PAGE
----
John Matthews and Doug Dahl have determined how to allow the Unreal Tournament Linux client to run parts of the single-player game from its predecessor, Unreal. Although save games and some maps (Dug, NaliC, Ruins, Dark, and TheSunSpire) are broken at the moment, Matt and Doug have developed a bash script that will configure UnrealTournament.ini and User.ini to run the working portions of Unreal’s single-player game properly. The Unreal-Install shell script is available from
The Freeciv site updated with news that the source code to the popular open-source Civilization II clone is now browsable. Thanks to Reinier Post you can view, search, and compare the source files for Freeciv versions 1.7.2, 1.8.0, 1.8.1, and the CVS tree. If you haven’t tried Freeciv yet, you can get the current stable source tarball from
High-speed action-arcade game Trace Vector has been released on Steam:
Trace Vector is a high speed action arcade game with puzzle elements. Featuring a modern take on vector style graphics, Trace Vector plays like an easy to learn, hard to master, game of the golden age of the 80′s video arcades. Race your space ship through each geometric level grabbing extra fuel cells along the way. Reach a viable goal to shatter the networks’ hold on your ship and increase your speed. Simple controls keep you focused on navigating the increasingly complex webs at ever increasing speeds. Collect fuel cells and warp time to assist in the precision maneuvering needed to ace a level! Warping time quickly exhausts precious fuel. If you deplete your fuel and crash it’s game over.
Hyperspace networks have hazards at every turn. Dead end paths, barriers, and worm holes that can send you back in time and space increase the danger; forcing you to think ahead and be prepared to deal with your previous route through the network. Hyperspace is a strange place. Go forth brave pilot. Keep your wits in order, escape the neon labyrinths, and scavenge enough fuel to return home safely.
GOG.com announced this week that they now offer Linux game titles!
A while ago, we’ve announced our plans to add Linux support as one of the features of our digital platform, with 100 games on the launch day sometime this fall. We’ve put much time and effort into this project and now we’ve found ourselves with over 50 titles, classic and new, prepared for distribution, site infrastructure ready, support team trained and standing by, and absolutely no reason to wait until October or November. We’re still aiming to have at least 100 Linux games in the coming months, but we’ve decided not to delay the launch just for the sake of having a nice-looking number to show off to the press. It’s not about them, after all, it’s about you. So, one of the most popular site feature requests on our community wishlist is granted today: Linux support has officially arrived on GOG.com!
The first 50+ titles we’ve have in store for you come from all the corners of our DRM-Free catalog. Note that we’ve got many classic titles coming officially to Linux for the very first time, thanks to the custom builds prepared by our dedicated team of penguin tamers. That’s over twenty fan-favorite GOG.com classics, like FlatOut&Flatout 2, , Darklands, or Realms of the Haunting we’ve personally ushered one by one into the welcoming embrace of Linux gamers. That’s already quite a nice chunk of our back-catalog, and you can expect more from our dedicated Linux team soon!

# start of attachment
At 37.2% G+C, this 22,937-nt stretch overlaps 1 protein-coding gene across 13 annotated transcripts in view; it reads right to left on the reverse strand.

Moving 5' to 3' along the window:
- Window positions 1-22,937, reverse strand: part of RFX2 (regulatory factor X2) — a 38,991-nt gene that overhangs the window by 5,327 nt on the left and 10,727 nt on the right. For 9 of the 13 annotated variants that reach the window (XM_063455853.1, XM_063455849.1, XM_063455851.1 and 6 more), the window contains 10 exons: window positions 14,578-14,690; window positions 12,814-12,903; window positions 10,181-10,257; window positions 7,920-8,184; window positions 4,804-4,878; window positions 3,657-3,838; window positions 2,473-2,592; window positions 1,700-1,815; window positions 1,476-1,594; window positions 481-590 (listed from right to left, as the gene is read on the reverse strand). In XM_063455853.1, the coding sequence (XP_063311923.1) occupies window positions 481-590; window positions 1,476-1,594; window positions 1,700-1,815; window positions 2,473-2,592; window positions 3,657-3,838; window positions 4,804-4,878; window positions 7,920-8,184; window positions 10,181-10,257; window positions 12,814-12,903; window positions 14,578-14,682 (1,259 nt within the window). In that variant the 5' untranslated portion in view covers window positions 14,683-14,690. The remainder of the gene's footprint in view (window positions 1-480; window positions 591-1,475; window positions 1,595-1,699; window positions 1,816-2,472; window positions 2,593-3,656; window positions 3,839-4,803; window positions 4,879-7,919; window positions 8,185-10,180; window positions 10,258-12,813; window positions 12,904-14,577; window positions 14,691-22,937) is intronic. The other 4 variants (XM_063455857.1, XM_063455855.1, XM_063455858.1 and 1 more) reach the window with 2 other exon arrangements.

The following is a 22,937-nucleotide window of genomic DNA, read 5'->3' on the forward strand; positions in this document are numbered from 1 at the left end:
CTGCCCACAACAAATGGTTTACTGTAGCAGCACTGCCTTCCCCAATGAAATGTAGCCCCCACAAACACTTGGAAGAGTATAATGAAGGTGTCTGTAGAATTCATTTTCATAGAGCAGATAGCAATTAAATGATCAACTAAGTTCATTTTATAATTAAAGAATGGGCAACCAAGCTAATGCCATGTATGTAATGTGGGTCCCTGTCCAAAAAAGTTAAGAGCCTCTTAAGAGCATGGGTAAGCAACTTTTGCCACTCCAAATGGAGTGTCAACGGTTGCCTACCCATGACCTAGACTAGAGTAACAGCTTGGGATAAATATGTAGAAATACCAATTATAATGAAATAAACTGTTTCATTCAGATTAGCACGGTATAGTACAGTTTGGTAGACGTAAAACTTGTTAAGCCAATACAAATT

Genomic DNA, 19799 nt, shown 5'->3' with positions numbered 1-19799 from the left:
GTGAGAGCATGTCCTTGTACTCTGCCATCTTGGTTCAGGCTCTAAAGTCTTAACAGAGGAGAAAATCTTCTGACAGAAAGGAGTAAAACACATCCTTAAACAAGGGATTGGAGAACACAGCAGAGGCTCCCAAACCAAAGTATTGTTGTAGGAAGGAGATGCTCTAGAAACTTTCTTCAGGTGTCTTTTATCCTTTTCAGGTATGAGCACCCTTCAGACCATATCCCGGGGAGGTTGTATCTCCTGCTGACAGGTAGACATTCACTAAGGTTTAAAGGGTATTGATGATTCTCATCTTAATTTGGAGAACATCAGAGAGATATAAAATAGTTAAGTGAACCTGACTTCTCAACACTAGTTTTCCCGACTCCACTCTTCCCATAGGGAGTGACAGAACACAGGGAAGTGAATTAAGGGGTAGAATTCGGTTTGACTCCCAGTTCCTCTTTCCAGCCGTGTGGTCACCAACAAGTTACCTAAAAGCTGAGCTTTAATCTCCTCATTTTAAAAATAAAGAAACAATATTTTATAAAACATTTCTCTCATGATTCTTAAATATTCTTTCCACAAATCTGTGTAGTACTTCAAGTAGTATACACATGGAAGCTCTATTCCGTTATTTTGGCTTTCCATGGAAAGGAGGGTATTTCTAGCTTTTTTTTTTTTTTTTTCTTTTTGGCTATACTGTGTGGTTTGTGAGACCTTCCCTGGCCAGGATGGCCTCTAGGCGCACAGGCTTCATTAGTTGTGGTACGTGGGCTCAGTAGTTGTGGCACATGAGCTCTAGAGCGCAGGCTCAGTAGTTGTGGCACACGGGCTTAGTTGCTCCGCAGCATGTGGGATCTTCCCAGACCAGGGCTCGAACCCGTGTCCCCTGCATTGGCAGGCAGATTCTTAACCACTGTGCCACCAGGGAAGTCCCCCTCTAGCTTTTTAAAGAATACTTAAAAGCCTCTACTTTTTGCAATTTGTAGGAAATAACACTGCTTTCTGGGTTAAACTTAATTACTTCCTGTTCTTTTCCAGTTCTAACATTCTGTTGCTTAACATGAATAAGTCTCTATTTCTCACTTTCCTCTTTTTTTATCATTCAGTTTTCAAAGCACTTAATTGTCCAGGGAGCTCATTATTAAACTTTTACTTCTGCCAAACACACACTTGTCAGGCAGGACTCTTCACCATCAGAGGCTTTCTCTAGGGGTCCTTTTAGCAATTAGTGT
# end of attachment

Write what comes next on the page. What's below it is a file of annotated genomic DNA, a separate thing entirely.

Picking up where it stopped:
Now, for the recent titles. We’ve got some indie games with native Linux versions that finally find their well-deserved spot in our store. Among them, debuting on Linux, CLARC – a well received original comedic Sci-Fi puzzler. On top of that, be on the lookout for two new additions to the GOG.com catalog: Gods Will Be Watching (coming in a couple of hours) and Unrest:Special Edition (Linux build coming right up!), both of them very fresh and intriguing. This is the very first time we can provide you with all the PC versions of a premiere game, and we will continue to do so in the future. If there’s a Linux version of a title we’re releasing, our aim is to deliver it to you Day-1. But enough about us, let’s talk about the games.
The full list of currently available titles can be found in the announcement post.
The Verge posted a look at The Nightmare Cooperative as an intro to the usually uncompromisingly sadistic roguelike genre:
At the outset, you control a single explorer, moving one square at a time through a series of rooms. The turn-based structure means that speed isn’t important, but every time you make a move your enemies will do the same, forcing you to plan ahead accordingly. Where things get especially tricky is that your party will grow as you meet other explorers along the way — and you’ll control the entire group at the same time.
This is the first I’ve heard of it, and it looks neat:
Since its inception, the XCOM Project has scoured the globe in search of the best and brightest military and scientific personnel to defend Earth from the alien invasion.
Today marks the availability of a new technology that will enable even more world-class recruits to join the fight, as XCOM: Enemy Unknown is released for Linux.
XCOM: Enemy Unknown is a SteamPlay title that runs on Ubuntu 14.04 and Valve’s SteamOS. The base game and all the add-on content, including the explosive expansion pack XCOM: Enemy Within, are available now from Steam.